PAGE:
Sunday, 3 June 2012 8:16 AM
From ancient ruins to water sports, Bodrum offers plenty for you to enjoy when you book a bargain holiday in Turkey and choose it as your base. The port city is one of the most lively resorts in the country, partly because of its beauty, but also its wealth of attractions.
Here are a few of the best places to visit when you stay in the city.
The Mausoleum of Halicarnassus
Bodrum stands on the site of the ancient Greek city of Halicarnassus and so is linked to many of the myths and legends of this time. For instance, one of Poseidon's sons – Anthes – is said to have lived here.
Undoubtedly the site the city is most famous for is the Mausoleum of Halicarnassus, which was one of the seven wonders of the ancient world, along with the Great Pyramid of Giza and the Hanging Gardens of Babylon. Also known as the Tomb of Mausolus, it was built between 353 and 350 BC, as the final resting place of the ruler of Caria.
Head uphill away from the marina to reach the ancient ruins. Centuries ago, it was a 45 m tall structure with pillars stretching around its four sides, which were decorated with sculptures by the leading sculptors of the day. Such was its beauty, it is little surprise poet Antipater of Sidon listed it as one of his Seven Wonders.
Known as Bodrum Castle, the full title of this structure is actually the Castle of St Peter the Liberator of the Order of the Knights of the Hospital of St John to Rhodes – but that's quite a mouthful. Construction began in 1402 and it was built by the Knights Hospitaller.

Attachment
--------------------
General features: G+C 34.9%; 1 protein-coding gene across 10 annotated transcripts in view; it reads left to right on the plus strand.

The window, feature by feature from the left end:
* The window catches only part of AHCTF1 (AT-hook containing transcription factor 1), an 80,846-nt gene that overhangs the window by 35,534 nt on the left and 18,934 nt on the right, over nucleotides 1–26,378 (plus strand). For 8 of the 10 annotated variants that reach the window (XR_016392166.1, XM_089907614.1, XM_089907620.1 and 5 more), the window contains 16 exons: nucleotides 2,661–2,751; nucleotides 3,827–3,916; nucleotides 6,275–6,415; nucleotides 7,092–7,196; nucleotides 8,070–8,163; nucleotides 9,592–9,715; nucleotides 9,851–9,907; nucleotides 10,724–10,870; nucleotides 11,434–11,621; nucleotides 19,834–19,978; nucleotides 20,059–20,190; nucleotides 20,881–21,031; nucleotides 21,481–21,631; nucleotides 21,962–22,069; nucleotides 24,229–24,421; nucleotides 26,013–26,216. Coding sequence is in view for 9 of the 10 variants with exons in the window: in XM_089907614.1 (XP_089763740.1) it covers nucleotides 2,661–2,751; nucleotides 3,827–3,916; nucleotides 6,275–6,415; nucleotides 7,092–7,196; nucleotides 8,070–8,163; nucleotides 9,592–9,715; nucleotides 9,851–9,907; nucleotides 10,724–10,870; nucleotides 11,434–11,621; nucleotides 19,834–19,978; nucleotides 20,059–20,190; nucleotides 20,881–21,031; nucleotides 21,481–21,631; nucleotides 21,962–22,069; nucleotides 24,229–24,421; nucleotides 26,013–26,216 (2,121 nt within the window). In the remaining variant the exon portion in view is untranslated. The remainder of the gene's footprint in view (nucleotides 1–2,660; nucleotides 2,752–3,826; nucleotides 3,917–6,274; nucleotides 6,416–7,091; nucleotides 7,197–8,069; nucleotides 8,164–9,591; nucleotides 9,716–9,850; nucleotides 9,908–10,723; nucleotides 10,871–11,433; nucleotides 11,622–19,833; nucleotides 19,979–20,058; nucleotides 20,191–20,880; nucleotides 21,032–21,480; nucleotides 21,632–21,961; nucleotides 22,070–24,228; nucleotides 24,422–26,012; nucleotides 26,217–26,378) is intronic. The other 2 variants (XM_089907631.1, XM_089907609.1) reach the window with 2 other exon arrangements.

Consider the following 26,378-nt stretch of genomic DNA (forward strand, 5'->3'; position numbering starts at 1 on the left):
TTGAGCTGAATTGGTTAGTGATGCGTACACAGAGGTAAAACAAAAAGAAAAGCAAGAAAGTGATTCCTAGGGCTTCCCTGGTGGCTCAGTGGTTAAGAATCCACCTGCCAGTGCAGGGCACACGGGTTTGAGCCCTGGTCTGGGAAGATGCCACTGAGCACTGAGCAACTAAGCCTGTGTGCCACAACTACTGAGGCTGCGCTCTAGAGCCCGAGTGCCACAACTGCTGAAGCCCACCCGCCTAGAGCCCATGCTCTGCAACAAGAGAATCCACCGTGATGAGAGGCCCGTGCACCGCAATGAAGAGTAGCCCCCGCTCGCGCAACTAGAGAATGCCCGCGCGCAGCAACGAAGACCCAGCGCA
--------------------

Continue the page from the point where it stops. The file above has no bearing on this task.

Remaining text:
The castle was designed as a second line of defence for the Knights Hospitaller, who were based on Rhodes but wanted a stronghold on the mainland. However, it actually stands on an island-like promontory joined to the land by a passage of debris.
Inside the castle is the fascinating Bodrum Museum of Underwater Archaeology, which is well worth a look. This is the biggest museum in the world to be dedicated to such exhibitions and you can see countless items that have been gathered from shipwrecks.
This well preserved site was built during the reign of King Mausolus, but due to the time it took to complete it was not finished until Roman era. It is a classical theatre of the period, with a stage – or skene – an orchestra and an audience area, which would have seated around 13,000 people. Look closely and you may spot names on some of these seats and it is likely these belonged to the people who helped finance its construction.
Another great reason to come here is that its position on a hillside means you will also be able to admire impressive views over the harbour and castle below.
This landmark has been restored so is worth taking a trip to. Originally, it was part of walls that stretched for 7 km and, once again, they were built during the reign of King Mausolus.
It is a particularly fascinating attraction as near the gate is an area that would have once been a moat, where many of Alexander the Great's troops lost their lives in 334 BC.